Christmas Eve

Christmas Eve

by Sr. Sheila Campbell MMM           Ireland         24.12.2022

When I was a small child, I was not allowed to go to Midnight Mass. That was only for the grown-ups. In those days, Midnight Mass meant midnight, not 8pm or 9pm the way it is now. But Christmas night was still special. There was a kind of waiting silence in the air, a kind of holy magic.

On Christmas Eve at midday, a red candle was lit, placed in an earthenware jar because we had no candlesticks. The candle was then carried into the front room and carefully placed on the windowsill and every year the same explanation was given.  “This is the candle to show Mary and Joseph that they are welcome into our house so that Jesus can be born”.  Sometimes I found myself staring out into the street to see if they were coming yet!  This candle stayed lit until 12noon on Christmas Day.  My brothers and sisters told me that of course my parents blew out the candle before they went to bed.  It would have been too great a fire risk!  But in my imagination, there it was, a solitary flame blazing out a welcome.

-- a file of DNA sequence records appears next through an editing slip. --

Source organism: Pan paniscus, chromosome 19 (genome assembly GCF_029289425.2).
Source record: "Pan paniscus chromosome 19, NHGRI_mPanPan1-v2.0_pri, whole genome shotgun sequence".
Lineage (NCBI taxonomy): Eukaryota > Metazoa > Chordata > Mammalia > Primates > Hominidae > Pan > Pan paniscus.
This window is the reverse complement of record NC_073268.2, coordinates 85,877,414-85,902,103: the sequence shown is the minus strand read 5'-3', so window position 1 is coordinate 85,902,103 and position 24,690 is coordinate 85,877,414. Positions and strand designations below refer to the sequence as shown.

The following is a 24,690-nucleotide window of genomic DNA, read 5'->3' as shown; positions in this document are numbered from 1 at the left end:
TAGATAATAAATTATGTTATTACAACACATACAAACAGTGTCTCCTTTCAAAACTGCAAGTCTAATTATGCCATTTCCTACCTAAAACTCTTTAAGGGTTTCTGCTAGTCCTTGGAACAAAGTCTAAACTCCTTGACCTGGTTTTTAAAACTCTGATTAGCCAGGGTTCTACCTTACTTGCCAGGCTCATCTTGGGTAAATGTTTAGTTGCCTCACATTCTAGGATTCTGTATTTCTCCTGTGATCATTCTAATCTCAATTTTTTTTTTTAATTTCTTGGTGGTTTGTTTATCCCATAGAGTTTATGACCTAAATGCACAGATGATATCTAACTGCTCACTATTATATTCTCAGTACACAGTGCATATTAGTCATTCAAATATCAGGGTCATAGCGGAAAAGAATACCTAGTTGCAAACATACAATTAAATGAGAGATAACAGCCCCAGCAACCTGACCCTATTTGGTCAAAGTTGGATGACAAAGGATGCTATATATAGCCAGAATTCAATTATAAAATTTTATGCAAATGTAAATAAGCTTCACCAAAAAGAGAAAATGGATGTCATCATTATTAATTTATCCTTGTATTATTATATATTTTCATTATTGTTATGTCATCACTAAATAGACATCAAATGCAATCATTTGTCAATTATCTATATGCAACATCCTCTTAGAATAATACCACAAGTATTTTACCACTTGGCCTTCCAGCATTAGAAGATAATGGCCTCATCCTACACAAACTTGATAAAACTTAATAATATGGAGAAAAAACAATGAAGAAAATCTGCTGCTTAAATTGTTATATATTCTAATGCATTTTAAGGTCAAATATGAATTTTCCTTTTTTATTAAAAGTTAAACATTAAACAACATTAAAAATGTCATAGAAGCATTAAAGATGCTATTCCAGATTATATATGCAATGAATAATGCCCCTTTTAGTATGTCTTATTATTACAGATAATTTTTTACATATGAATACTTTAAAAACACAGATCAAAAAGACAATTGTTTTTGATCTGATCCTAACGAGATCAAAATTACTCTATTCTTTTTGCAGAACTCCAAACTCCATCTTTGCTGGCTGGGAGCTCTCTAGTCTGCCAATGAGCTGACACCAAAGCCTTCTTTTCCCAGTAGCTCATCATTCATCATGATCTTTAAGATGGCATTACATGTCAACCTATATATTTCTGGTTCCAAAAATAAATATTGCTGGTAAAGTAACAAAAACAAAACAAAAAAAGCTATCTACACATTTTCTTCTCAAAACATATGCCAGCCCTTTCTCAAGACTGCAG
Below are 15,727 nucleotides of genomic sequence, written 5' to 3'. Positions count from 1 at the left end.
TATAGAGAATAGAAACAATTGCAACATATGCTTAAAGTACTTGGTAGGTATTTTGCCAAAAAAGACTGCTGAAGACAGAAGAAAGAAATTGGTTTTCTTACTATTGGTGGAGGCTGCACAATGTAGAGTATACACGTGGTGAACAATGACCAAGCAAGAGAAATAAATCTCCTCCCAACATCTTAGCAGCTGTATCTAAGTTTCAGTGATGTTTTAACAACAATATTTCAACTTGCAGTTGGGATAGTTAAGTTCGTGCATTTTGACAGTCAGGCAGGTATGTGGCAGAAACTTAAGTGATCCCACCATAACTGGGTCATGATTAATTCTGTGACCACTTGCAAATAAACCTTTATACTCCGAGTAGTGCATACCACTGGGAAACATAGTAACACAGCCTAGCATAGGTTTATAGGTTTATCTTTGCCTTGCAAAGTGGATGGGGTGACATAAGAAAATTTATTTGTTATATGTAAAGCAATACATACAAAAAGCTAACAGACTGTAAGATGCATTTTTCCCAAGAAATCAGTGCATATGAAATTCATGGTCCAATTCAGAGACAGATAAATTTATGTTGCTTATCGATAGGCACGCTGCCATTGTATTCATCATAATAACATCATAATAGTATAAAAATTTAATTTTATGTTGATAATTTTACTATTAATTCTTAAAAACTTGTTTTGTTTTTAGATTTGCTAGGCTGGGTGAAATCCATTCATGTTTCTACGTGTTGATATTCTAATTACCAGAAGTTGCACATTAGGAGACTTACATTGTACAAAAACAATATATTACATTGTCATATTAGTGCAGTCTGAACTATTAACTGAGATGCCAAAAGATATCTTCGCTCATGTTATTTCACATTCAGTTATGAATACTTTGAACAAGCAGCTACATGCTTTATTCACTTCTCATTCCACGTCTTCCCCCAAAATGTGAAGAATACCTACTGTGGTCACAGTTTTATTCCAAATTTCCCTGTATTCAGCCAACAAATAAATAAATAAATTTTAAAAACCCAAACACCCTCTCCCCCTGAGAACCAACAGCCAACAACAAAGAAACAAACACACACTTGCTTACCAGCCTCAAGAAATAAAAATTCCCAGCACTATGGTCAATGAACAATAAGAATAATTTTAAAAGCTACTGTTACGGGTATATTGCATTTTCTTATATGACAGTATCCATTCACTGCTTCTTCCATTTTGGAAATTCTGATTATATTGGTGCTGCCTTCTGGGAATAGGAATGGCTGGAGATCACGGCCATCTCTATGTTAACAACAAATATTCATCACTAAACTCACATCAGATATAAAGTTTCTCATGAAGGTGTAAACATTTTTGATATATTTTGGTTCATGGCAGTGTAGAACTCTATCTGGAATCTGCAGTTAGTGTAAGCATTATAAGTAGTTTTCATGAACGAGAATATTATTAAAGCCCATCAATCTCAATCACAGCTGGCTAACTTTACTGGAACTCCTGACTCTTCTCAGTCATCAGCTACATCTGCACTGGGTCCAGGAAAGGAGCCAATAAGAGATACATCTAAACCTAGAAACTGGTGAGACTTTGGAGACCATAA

As an adult now I wonder where did this tradition arise?  I have not met anyone else who had this as a family tradition, but when I think about it now, it is a good example of a “domestic church”.  If religion means anything it has to be integrated into the fabric of daily living. “Sunday only” religion will not carry us very far.  I think of the old Irish custom of making the sign of the cross on the top of a loaf of bread before it is baked in the oven.  That is asking for a blessing.

Did we have all the usual “commercial” side of Christmas?  Yes, of course, within my parents limited means.  As a younger sibling, my belief in Santa was scoffed at early on, but Christmas presents were still enjoyed.  I remember being a great reader and often asking for books.

I suppose my desire for Christmas this year is to return to the stillness, the magic of waiting, of expectation and then the burst of joy on Christmas morning.  It doesn’t demand much of me, just an openness and patience.  Welcome, Joseph and Mary, I am here waiting for you.